JAMAICA will, we are assured, have an agreement with the International Monetary Fund (IMF) by the end of this year. This is the product of the work of Dr Peter Phillips and his technical team that was assembled by then Finance Minister Audley Shaw.
Dr Phillips has led this team of Mr Brian Wynter, governor of the Bank of Jamaica (BoJ), Dr Wesley Hughes, financial secretary and Dr Gladstone Hutchinson, director general of the Planning Institute of Jamaica.
Mr Wynter is a former BoJ deputy governor who left to work with an IMF affiliate. Dr Hutchinson took a sabbatical from university in the United States. Dr Hughes was at the Planning Institute of Jamaica (PIOJ) since the late 1979s and has been involved with Jamaica's economic policy over the last 32 years.
Mr Shaw dispensed Mr Derick Latibeaudiere and two financial secretaries including Mr Colin Bullock, who went back to the University of the West Indies where he began his career in the late 1970s.
Two members of the Shaw team are leaving and this leaves Dr Phillips a chance to pick his own team. Dr Hughes is certain to be retained in the public sector in some capacity, probably as an advisor or on some special project like reorganising the finance ministry, a task he did not have the time to do while he was financial secretary.
Professor Hutchinson will return to academic life in the USA, having done a good job while ruffling many feathers. His legacy will be the Vision 2030 work.
Dr Phillips has to fill two very important posts and his criteria must be the very highest calibre technical expertise and appropriate policy experience. The ability to get along with counterparts from other institutions is desirable but not essential. The person must be willing to strengthen thee supporting cast in their institutions, including utilising technical assistance from abroad.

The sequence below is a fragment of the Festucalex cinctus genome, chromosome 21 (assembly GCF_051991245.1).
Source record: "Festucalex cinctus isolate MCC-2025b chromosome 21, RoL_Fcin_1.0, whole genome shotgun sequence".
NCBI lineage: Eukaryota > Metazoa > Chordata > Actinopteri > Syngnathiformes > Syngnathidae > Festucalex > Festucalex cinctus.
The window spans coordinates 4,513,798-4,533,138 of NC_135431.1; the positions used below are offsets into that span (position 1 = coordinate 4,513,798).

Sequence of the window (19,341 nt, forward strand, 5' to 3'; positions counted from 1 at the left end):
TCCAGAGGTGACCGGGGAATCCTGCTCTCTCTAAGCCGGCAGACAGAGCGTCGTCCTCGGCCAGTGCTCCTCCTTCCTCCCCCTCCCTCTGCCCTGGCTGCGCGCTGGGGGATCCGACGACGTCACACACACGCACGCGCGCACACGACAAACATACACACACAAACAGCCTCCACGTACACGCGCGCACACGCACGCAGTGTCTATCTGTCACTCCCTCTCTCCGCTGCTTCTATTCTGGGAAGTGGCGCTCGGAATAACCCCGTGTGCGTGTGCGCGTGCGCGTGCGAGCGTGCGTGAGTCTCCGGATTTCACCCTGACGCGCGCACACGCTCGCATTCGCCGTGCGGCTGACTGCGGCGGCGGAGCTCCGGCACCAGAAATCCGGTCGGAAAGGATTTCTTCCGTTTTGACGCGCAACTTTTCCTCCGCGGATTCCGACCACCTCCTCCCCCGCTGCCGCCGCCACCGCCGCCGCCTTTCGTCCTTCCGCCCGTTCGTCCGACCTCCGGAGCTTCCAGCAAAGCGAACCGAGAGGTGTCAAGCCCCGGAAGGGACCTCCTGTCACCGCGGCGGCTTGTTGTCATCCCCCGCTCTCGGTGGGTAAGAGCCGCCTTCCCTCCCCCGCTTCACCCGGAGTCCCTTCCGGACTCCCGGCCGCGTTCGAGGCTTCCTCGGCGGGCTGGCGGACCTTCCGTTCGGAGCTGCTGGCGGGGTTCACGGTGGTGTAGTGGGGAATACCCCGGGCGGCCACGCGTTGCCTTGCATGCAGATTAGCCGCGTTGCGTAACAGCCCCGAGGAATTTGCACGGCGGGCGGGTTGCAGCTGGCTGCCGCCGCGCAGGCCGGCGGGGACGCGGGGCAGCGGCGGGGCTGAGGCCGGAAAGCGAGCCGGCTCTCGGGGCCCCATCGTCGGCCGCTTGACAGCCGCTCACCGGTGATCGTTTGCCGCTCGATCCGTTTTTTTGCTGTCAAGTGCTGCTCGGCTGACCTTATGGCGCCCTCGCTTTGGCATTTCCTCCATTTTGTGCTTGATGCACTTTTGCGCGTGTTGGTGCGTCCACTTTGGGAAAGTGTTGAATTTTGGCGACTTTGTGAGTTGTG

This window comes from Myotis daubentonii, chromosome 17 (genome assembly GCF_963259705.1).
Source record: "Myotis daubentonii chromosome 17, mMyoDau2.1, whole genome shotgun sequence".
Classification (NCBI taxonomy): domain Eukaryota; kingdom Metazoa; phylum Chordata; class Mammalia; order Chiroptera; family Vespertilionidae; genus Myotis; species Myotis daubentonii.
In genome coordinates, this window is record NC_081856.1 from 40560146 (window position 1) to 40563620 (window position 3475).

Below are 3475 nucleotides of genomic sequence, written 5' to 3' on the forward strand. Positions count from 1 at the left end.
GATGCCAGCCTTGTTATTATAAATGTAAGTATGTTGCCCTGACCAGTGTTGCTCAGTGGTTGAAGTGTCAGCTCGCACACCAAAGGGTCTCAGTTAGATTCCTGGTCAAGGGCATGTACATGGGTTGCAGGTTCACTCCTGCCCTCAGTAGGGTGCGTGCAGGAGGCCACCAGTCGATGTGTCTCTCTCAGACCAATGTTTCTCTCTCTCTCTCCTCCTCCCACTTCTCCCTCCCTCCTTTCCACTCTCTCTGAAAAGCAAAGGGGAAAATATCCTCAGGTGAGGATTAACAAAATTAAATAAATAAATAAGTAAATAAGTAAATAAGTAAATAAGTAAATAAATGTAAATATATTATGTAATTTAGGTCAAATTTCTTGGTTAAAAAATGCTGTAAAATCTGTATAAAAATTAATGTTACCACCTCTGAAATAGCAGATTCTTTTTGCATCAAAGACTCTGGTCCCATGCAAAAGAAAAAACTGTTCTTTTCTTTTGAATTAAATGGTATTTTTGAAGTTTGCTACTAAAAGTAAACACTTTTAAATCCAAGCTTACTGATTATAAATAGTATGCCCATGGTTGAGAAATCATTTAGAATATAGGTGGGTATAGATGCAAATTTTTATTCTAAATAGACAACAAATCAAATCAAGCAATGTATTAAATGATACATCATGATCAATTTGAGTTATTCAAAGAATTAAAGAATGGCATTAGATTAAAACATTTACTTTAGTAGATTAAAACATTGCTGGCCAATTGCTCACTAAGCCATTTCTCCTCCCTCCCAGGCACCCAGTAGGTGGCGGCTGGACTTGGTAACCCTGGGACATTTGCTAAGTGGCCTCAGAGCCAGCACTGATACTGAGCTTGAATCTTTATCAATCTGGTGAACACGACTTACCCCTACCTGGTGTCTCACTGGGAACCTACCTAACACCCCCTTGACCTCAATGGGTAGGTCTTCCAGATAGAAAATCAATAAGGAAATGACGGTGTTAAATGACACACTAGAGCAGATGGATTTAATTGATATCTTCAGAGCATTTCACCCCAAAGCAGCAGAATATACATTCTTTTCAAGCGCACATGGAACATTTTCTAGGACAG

The dilemma for Minister Phillips is to find persons who meet all three criteria. If he cannot find people with all three criteria, then technical competence should be ranked as the most important consideration. If this is so then he is not restricted to promoting from within the Ministry of Finance and the PIOJ.
Dr Phillips can recruit from the global labour market but the downside of this are resistance from civil servants, even if the person is a Jamaican from abroad, and the steeper learning curve they will have. One challenge too will be trying to pry the Jamaicans out of their usually lucrative posts.
If Dr Phillips regards appropriate experience as paramount then he will recruit from within the public sector, certainly for the post of financial secretary. This is less of a consideration for director general of the PIOJ where the precedent of bringing in outsiders eg Drs Norman Girvan, Clement Jackson, Omar Davies and Hutchinson, The longest serving came from within the government sector eg Messrs Mills, Bonnick, Brown and Hughes.
Ironically, the private sector is full of talented and highly qualified persons who are too well paid to afford to work in the government even for two or three years. What ever happened to national service? Are there no more Don Wehbys, Chris Zaccas and Mark Goldings?
Far easier to voice criticisms especially if it enhances profile and promote their business, even if it involves irresponsible ranting about default, devaluation and deflation.